# Separating variables - Wave Eqn

• May 23rd 2011, 05:15 PM
Miika89
Separating variables - Wave Eqn
[IMG]file:///F:/Users/Miika/AppData/Local/Temp/moz-screenshot-1.png[/IMG]Hi,

In the question below I dont understand where the e^(-kt) comes from? In general when I have been using laplace and fourier transforms the answers are in the form 4/(n^3)*(Pi^3) before the series and not an exponential. Any help on how e^(-kt) is derived would be much appriciated.

http://i114.photobucket.com/albums/n...ika89/wave.jpg
• May 23rd 2011, 06:03 PM
TheEmptySet
When you separate the equations you should get

$\displaystyle X\ddot{T}+2kX\dot{T}=c^2X''T \iff \frac{\ddot{T}+2k\dot{T}}{c^2T}=\frac{X''}{X}=-\lambda^2$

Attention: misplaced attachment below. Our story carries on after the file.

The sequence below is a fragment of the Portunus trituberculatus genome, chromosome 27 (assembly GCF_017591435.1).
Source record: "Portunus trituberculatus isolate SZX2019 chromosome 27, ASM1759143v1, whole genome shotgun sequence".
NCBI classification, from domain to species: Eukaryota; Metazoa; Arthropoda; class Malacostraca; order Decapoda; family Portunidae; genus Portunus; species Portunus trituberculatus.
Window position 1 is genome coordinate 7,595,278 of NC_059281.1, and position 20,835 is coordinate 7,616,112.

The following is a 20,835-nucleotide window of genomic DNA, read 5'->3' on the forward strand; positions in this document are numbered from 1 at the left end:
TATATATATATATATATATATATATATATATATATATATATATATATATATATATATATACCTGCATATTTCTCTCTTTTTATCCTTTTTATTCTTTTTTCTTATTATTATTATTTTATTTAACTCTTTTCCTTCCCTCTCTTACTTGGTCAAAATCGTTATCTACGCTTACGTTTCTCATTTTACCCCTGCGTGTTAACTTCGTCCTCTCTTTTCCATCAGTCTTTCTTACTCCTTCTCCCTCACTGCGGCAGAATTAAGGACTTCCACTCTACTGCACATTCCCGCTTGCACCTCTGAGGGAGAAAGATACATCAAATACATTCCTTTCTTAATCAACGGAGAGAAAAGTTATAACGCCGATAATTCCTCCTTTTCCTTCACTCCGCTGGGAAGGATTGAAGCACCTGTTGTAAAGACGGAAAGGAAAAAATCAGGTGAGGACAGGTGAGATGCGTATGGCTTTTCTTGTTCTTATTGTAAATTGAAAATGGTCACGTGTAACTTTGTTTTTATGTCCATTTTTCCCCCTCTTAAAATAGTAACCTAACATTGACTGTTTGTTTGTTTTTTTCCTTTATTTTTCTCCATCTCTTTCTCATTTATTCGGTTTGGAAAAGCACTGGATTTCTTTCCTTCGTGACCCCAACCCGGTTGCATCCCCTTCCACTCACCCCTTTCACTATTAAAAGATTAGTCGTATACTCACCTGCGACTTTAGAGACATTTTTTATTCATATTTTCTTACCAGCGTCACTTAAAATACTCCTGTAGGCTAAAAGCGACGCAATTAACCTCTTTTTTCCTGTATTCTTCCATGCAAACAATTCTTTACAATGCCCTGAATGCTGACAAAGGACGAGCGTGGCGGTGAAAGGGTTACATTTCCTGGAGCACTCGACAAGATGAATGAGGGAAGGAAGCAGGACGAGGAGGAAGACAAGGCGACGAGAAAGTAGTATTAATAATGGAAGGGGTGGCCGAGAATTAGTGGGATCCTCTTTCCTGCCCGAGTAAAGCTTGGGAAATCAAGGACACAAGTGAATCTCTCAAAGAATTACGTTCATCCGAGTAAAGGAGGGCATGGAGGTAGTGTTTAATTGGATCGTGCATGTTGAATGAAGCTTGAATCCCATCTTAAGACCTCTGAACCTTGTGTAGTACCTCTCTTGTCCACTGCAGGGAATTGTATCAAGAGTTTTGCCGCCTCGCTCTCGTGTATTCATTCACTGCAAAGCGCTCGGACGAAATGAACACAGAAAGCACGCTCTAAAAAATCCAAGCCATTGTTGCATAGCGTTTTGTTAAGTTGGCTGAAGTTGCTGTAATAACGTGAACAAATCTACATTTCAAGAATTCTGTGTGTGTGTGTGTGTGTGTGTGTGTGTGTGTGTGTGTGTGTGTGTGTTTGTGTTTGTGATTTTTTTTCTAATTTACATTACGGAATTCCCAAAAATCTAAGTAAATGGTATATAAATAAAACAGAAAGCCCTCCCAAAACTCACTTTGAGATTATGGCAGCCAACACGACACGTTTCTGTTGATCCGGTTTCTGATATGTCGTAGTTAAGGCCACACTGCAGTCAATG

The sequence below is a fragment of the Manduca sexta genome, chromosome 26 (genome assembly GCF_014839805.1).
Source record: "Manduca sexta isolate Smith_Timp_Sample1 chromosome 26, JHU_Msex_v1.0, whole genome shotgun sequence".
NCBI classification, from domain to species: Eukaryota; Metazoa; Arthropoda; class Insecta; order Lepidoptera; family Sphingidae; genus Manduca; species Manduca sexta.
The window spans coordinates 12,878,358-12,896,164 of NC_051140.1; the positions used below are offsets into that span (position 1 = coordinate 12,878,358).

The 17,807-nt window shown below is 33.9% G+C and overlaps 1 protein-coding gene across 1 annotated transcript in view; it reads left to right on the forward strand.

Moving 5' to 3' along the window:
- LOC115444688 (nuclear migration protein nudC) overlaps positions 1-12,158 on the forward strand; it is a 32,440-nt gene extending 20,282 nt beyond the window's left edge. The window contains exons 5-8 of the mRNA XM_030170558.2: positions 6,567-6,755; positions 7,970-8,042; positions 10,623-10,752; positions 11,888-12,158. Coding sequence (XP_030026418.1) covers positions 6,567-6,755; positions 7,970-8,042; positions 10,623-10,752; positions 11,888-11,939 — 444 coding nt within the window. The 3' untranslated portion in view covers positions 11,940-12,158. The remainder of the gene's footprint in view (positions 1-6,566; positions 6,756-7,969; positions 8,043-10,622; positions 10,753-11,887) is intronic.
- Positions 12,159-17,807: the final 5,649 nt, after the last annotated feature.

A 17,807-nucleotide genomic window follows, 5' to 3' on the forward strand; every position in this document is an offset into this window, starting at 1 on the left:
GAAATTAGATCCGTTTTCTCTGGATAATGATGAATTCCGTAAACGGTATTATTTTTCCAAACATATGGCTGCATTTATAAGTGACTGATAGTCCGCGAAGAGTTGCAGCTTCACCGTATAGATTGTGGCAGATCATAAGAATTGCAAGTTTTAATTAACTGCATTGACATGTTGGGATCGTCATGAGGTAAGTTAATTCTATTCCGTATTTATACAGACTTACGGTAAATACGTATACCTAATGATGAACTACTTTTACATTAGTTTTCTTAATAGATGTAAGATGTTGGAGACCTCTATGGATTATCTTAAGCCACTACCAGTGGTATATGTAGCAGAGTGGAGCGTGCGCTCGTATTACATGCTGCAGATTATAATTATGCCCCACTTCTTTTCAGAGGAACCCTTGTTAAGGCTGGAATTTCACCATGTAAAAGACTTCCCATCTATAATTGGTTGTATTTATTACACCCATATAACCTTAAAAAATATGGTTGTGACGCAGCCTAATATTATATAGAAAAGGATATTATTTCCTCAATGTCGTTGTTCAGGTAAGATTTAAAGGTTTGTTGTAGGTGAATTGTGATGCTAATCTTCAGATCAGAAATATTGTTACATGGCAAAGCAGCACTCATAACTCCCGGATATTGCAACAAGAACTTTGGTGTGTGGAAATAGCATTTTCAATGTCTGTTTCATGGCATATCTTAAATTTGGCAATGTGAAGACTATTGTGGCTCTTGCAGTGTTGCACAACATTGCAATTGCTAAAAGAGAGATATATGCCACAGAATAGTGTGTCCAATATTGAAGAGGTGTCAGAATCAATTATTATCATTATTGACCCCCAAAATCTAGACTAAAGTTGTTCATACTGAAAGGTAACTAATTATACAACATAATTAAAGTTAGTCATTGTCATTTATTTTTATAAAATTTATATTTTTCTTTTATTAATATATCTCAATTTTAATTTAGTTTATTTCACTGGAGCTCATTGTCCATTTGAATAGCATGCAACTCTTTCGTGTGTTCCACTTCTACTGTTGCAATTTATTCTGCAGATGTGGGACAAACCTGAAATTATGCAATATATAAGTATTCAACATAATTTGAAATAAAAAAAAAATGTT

So solving the t equation gives

$\displaystyle \ddot{T}+2k\dot{T}+c^2\lambda^2=0$

This is a 2nd order ODE with constant coefficients this gives

$\displaystyle m^2+2km=-c^2\lambda^2 \iff (m+k)^2=k^2-c^2\lambda^2 \iff m=-k \pm \sqrt{k^2-c^2\lambda^2}$

So the solutions are

$\displaystyle T(t)=e^{-kt}(c_1\cos([\sqrt{k^2-c^2\lambda^2}]t)+c_2\sin([\sqrt{k^2-c^2\lambda^2}]t))$

If

$\displaystyle k^2-c^2\lambda^2 < 0$
• May 23rd 2011, 06:43 PM
Miika89

In my notes it states that the wave eqn uses the form T = Acos(m) + Bsin(m) and not T = Ae^(m) + Be^(-m). Is the above question a combination of both?
• May 23rd 2011, 07:33 PM
TheEmptySet
Quote:

Originally Posted by Miika89